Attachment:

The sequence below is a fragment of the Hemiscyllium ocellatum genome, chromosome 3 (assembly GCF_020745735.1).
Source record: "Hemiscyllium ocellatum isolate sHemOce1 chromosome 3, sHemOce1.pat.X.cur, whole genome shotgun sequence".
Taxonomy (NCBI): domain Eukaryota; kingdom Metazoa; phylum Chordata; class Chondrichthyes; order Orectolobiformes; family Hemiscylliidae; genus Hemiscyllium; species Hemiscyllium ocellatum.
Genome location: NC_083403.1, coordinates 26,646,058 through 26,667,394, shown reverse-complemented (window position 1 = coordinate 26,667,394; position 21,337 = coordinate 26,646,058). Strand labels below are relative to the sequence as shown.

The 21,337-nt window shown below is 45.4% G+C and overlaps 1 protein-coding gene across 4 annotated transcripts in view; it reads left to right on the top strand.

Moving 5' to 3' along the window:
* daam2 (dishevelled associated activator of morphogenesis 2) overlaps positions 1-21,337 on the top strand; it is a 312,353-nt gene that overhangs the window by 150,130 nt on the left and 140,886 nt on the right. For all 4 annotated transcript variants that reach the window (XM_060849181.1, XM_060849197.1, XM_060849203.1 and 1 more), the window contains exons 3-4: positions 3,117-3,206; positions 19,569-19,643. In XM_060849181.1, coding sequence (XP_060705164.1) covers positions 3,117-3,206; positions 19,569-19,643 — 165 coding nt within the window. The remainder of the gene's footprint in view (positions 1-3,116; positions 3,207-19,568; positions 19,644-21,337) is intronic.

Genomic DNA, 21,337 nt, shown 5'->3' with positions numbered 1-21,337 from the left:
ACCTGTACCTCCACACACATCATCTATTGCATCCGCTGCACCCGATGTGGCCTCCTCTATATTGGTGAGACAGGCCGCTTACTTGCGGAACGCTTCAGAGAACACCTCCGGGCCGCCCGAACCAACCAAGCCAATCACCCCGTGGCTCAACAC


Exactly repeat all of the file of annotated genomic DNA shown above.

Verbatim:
The sequence below is a fragment of the Hemiscyllium ocellatum genome, chromosome 3 (assembly GCF_020745735.1).
Source record: "Hemiscyllium ocellatum isolate sHemOce1 chromosome 3, sHemOce1.pat.X.cur, whole genome shotgun sequence".
Taxonomy (NCBI): domain Eukaryota; kingdom Metazoa; phylum Chordata; class Chondrichthyes; order Orectolobiformes; family Hemiscylliidae; genus Hemiscyllium; species Hemiscyllium ocellatum.
Genome location: NC_083403.1, coordinates 26,646,058 through 26,667,394, shown reverse-complemented (window position 1 = coordinate 26,667,394; position 21,337 = coordinate 26,646,058). Strand labels below are relative to the sequence as shown.

The 21,337-nt window shown below is 45.4% G+C and overlaps 1 protein-coding gene across 4 annotated transcripts in view; it reads left to right on the top strand.

Moving 5' to 3' along the window:
* daam2 (dishevelled associated activator of morphogenesis 2) overlaps positions 1-21,337 on the top strand; it is a 312,353-nt gene that overhangs the window by 150,130 nt on the left and 140,886 nt on the right. For all 4 annotated transcript variants that reach the window (XM_060849181.1, XM_060849197.1, XM_060849203.1 and 1 more), the window contains exons 3-4: positions 3,117-3,206; positions 19,569-19,643. In XM_060849181.1, coding sequence (XP_060705164.1) covers positions 3,117-3,206; positions 19,569-19,643 — 165 coding nt within the window. The remainder of the gene's footprint in view (positions 1-3,116; positions 3,207-19,568; positions 19,644-21,337) is intronic.

Genomic DNA, 21,337 nt, shown 5'->3' with positions numbered 1-21,337 from the left:
ACCTGTACCTCCACACACATCATCTATTGCATCCGCTGCACCCGATGTGGCCTCCTCTATATTGGTGAGACAGGCCGCTTACTTGCGGAACGCTTCAGAGAACACCTCCGGGCCGCCCGAACCAACCAAGCCAATCACCCCGTGGCTCAACAC